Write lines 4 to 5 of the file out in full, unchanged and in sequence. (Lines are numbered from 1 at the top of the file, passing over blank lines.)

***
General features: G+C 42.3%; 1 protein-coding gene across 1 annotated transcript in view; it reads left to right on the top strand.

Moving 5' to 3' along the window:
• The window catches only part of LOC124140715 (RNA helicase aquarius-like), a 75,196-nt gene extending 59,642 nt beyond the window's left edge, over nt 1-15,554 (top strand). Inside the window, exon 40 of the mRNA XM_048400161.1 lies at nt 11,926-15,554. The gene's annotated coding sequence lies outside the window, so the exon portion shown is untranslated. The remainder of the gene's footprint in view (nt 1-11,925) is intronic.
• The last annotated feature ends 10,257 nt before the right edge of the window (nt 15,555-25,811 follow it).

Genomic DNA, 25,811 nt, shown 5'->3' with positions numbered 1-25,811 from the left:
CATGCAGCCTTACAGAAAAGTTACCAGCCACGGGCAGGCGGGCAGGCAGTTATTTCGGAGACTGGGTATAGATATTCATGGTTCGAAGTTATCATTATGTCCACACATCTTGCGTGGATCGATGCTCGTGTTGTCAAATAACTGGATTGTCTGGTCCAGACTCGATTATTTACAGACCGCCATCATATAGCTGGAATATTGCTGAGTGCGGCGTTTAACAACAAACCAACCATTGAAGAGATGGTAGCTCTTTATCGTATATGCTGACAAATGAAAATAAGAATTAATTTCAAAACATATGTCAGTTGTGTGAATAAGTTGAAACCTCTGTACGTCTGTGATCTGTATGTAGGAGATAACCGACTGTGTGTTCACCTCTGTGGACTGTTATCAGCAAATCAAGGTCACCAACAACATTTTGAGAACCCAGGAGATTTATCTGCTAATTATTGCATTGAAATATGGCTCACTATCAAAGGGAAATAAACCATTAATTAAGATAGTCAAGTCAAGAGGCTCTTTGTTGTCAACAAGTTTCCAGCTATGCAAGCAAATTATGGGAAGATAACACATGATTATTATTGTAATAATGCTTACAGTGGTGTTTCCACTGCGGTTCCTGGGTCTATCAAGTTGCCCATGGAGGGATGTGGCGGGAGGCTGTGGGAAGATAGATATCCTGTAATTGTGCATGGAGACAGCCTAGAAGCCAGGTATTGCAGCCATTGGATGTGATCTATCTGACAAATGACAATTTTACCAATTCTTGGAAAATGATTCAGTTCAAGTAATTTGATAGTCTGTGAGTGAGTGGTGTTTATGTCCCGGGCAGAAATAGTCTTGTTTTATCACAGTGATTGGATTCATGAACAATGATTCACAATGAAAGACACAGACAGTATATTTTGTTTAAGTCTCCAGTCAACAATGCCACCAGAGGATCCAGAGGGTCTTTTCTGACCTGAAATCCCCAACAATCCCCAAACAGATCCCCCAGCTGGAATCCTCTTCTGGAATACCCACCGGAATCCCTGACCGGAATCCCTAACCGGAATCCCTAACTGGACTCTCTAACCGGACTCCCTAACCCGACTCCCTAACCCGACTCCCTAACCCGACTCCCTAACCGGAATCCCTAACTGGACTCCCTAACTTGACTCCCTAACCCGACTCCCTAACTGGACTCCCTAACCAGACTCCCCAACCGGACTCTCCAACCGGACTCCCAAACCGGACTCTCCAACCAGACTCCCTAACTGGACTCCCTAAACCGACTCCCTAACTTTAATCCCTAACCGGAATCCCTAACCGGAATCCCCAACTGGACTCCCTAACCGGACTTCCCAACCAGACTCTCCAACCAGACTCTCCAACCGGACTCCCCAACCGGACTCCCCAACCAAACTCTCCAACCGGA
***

• The last annotated feature ends 10,257 nt before the right edge of the window (nt 15,555-25,811 follow it).

Genomic DNA, 25,811 nt, shown 5'->3' with positions numbered 1-25,811 from the left: